Manual therapists and athletes often blame shoulder pain and/or dysfunction on one central cause. Usual suspects include tight pecs or lats, or weak rhomboids. From there, they focus solely on addressing that single factor. Unfortunately, that problem may not be the problem at all, or it might be only one of several factors at work.
One overlooked cause of shoulder issues is the thoracic spine, comprising the 12 vertebra lying below the cervical spine and above the lumbar spine. With a little detective work, many problems with shoulder mobility can actually be traced to this section of the spine, which may be suffering from dysfunction resulting from poor posture or muscle imbalances.
The goal of this article is to make sure your shoulders aren't suffering because of problems with thoracic spine mobility; and, if they are, to correct the problem.
How Spine Biomechanics Connect to Shoulder Pain
The primary functions of the thoracic spine are flexion (the forward movement) and extension (the backward movement). Most people spend a majority of their day in flexion—talking to you here, desk jockeys—with a rounded upper back. Because your ribs are connected to your thoracic vertebra, chronic flexion-induced dysfunction in this area eventually trickles out to the shoulder blades and then to the shoulders themselves.
Since we don't want to reinforce flexion in this way, we will be trying to break out of that pattern by going into extension with these drills.
If you're still sitting down, I want you to twist your torso to either side. Now you've performed the other major function of the thoracic spine: rotation. (Issues here often hit athletes who play sports—like golf, volleyball, or baseball—with a heavy emphasis on thoracic rotation.)
Your ribs have insertions—connection points, basically—at the front of the sternum. So while the ribcage is a rigid, protective structure, it has to be able to move enough to allow for the expansion of the lungs during breathing. The insertion points also accommodate integrated, global rotation of the hips, trunk, and shoulders. Making sure the thoracic spine can rotate adequately will ensure that you don't place greater demands of undue rotation on the shoulders.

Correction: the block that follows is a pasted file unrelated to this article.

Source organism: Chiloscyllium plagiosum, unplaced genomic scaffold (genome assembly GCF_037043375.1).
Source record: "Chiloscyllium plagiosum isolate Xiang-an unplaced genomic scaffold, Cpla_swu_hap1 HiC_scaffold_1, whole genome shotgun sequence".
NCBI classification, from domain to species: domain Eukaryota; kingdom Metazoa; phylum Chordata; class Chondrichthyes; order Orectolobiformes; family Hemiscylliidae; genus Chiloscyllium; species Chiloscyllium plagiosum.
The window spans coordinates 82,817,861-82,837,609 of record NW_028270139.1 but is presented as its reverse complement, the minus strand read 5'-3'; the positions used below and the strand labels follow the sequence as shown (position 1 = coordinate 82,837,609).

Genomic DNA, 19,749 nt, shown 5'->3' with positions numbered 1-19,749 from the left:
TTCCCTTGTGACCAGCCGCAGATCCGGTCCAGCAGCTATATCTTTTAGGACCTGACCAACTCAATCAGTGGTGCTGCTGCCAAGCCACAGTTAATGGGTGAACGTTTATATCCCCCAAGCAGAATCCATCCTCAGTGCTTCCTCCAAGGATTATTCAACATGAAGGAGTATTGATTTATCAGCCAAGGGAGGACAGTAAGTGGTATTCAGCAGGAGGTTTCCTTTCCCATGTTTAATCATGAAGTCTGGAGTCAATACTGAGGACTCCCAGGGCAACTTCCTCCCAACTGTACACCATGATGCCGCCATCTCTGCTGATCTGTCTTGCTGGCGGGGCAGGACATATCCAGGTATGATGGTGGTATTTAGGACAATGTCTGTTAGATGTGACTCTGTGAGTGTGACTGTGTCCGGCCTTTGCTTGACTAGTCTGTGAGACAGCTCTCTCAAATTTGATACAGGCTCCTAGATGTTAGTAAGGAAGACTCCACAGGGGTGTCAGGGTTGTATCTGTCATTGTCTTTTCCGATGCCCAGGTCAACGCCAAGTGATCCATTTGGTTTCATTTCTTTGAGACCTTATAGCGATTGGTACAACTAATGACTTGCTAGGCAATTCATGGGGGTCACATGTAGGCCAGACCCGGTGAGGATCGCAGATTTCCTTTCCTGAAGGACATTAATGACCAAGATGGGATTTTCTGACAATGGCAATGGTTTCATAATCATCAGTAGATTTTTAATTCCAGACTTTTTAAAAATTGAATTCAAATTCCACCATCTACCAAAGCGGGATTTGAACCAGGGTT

So now that you understand the problems, I'm going to give you some drills that improve your thoracic spine mobility and, by extension, also improve your shoulder health and minimize injury. The goal here is functional, pain-free shoulders.
Thoracic Mobility Drills to Help with Shoulder Pain
I like integrating these drills on bench day:
Foam Roller Thoracic Extension
This helps with thoracic extension. Place the foam roller behind you and perpendicular to your body. Lie down so that the foam roller sits right on the apex, or highest point, of your mid back. Keep your hips down and butt touching the floor. Raise your hands up over your head and keep your ribs and chin tucked as you lie back, creating a fulcrum right at that apex of your thoracic spine. Extension should come from the thoracic spine, NOT the lumbar spine.
This is another extension drill. Set up with the apex of your thoracic spine on the edge of a bench. Plant your feet in front of you with your hips hovering off the ground, as if you are about to do a hip raise. Grab one end of a dumbbell with both hands and load it over your head. Externally rotate your shoulders and make sure your elbows stay tucked as you lower the dumbbell behind you. Feel the weight pulling you into extension far enough while still keeping your rib cage down and not extending at the lumbar spine. Raise the dumbbell back up above your head and repeat.
Thread the Needle (with Foam Roller)
This one's a rotation drill. Assume a quadruped position and place the foam roller parallel to you on the outside of your body. Reach the hand opposite of the foam roller underneath your chest and rest it on top of the roller with your palm facing inward.
Gently reach farther and farther out with that hand, thinking about driving your elbow down as you push the roller out. This will create rotation in the thoracic spine. Keep your knees and hips neutral—if they start to rotate along with you, this means that your lumbar spine is also rotating, which we do not want.
Band-Resisted Thread the Needle
Here's another rotation drill. Anchor a band to a rig or a bench. From a half kneeling position with your outside knee up, stretch the band across your body and place it into the crease of your outside shoulder. Then, stretch the band up and over your head so that it's resting on your traps. Get down into a quadruped position and perform the same thread-the-needle motion with the banded shoulder, reaching underneath your body toward the anchor point of the band. Once you've gone as far as you can, reverse the motion back and open up the chest in the opposite direction, rotating the thoracic spine as you reach your hand skyward. Repeat this motion.